By Monserrat Bores Martínez
Multitasking during the last weeks of the semester? Have a meal and practice Spanish at the Center for Jewish Life (CJL)!
By Karin Dienst, Office of Communications
Princeton University junior Nathan Poland has been awarded a 2019 Truman Scholarship, which provides up to $30,000 toward graduate school and the opportunity to participate in professional development programs to prepare for careers in public service.
Twelve scholars from disciplines spanning the sciences and humanities have been named among Princeton’s first cohort of Presidential Postdoctoral Research Fellows, a program aimed at enhancing diversity in the professoriate.
Alumni from the Class of 2018 share stories of friendship, best memories, and opportunities they pursued as Spanish and Portuguese (SPO) concentrators.
Twelve undergraduates enrolled in SPA 204 recently travelled to Ecuador over spring break on a medical mission in partnership with Conestoga Eye. This trip provided them with the opportunity to be exposed to global health policies and health care through hands-on work in Riobamba.
By Jamie Saxon, Office of Communications
Senior Jordan Salama’s earliest connection to Colombia came through the piano in his living room in Pelham, New York — 2,500 miles away from the country that would fire his imagination during his time at Princeton.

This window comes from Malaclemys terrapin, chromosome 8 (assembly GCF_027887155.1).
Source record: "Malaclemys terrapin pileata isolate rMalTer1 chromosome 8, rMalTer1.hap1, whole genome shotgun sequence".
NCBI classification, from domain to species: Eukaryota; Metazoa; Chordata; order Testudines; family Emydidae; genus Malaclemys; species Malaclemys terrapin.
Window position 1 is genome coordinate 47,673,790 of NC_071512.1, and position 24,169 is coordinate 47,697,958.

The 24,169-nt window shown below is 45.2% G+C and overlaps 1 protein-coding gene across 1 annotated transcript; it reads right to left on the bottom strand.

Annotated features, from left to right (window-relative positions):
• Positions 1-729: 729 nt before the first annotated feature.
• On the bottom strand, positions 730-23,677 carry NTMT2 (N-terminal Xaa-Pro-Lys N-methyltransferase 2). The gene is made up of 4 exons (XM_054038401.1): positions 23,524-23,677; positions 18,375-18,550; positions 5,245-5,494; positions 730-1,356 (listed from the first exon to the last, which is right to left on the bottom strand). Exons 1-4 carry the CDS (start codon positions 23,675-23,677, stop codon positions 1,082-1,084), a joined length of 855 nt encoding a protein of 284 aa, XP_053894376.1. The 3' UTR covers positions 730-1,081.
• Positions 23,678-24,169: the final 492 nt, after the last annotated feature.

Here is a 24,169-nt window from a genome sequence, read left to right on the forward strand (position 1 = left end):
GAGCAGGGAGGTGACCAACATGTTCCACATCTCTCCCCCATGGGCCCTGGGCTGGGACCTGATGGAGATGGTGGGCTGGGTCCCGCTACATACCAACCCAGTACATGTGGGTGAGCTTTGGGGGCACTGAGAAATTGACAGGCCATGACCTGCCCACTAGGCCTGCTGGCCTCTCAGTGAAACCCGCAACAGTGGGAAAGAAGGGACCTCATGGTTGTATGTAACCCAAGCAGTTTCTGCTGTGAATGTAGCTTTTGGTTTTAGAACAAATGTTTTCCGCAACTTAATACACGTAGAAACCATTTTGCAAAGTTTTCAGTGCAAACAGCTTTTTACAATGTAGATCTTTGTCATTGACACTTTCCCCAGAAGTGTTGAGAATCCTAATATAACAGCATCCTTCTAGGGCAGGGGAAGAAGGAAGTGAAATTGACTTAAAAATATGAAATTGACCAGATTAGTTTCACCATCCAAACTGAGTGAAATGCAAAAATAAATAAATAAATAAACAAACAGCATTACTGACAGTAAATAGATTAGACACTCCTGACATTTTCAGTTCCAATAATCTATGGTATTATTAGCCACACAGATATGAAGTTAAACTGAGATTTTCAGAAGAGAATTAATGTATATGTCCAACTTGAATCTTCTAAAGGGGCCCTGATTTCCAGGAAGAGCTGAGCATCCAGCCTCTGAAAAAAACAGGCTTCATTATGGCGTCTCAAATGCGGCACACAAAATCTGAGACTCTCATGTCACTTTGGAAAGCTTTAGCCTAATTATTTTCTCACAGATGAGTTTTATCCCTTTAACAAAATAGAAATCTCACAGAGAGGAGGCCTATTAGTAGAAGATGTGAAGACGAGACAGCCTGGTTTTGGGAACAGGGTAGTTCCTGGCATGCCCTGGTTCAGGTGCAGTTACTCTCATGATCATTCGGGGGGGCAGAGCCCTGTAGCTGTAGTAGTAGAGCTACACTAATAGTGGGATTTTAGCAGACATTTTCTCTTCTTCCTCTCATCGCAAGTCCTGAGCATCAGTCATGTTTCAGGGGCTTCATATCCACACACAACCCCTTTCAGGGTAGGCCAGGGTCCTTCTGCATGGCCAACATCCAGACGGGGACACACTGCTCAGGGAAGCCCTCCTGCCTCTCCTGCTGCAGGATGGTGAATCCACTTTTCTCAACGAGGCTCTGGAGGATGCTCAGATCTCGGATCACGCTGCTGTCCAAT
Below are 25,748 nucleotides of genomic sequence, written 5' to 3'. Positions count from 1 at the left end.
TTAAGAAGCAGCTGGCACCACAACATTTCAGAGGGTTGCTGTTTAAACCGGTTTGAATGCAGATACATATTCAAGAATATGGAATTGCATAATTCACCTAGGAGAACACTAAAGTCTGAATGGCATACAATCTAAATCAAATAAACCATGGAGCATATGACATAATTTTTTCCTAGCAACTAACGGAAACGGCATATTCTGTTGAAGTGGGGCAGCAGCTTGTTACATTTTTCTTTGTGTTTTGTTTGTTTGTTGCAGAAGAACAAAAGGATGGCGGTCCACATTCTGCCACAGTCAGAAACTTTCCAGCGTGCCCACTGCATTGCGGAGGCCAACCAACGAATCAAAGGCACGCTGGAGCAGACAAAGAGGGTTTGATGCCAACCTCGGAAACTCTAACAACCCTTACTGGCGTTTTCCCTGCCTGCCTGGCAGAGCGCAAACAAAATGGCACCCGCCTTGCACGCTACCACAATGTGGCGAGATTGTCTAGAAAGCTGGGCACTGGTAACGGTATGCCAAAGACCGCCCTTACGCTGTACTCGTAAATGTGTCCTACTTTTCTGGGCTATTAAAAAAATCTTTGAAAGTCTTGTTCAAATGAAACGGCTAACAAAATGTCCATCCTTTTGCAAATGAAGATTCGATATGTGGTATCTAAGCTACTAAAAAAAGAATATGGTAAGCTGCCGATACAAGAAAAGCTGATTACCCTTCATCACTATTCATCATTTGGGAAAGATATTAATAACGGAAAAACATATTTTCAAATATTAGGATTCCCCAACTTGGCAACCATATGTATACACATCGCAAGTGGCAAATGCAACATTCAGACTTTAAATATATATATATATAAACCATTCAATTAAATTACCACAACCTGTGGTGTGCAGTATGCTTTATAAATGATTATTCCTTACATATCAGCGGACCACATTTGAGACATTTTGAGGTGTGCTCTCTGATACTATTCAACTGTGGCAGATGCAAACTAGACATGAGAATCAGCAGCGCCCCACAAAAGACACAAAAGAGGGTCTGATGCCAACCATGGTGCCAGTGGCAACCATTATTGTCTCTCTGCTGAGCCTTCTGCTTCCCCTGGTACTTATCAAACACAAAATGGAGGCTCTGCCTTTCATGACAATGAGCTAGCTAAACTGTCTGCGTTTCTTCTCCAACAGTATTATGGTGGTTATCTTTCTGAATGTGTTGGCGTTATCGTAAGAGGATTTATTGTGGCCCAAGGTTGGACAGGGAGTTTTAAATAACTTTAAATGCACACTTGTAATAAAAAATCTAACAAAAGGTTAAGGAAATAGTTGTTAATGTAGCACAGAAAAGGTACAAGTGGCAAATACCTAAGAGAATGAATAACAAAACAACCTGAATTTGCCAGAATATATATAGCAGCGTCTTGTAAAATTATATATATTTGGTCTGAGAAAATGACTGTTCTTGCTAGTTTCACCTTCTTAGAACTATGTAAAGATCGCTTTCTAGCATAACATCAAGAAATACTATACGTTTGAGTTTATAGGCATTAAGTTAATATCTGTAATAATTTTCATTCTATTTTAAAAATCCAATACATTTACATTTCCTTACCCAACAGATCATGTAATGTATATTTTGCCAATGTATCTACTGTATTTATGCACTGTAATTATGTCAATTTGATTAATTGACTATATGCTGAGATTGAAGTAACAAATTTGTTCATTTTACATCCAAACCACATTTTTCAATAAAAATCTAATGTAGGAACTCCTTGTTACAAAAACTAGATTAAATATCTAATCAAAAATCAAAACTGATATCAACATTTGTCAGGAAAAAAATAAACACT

By Monserrat Bores
On March 7, several undergraduate and graduate students gathered at the Center for Jewish Life (CJL) to practice Spanish during the first Spanish Table at this location.
Each year, ReachOut awards one fellowship for a domestic project and one for an international project. The latter can be performed anywhere in the world, including the United States. The international fellowship is funded through a donation by a Class of 1956 alumnus. Two ReachOut fellows are currently in the field, working in Trenton, New...
Eighty-nine-year-old Simón Villanueva lay a thread of shiny silver wire across the width of his decaying wooden workbench. He cut the strand into six pieces of equal length, and used pincers to twirl them into tiny, tightly-wound bulbs no larger than small beads before carefully wedging each of them into the frame of a six-petal flower.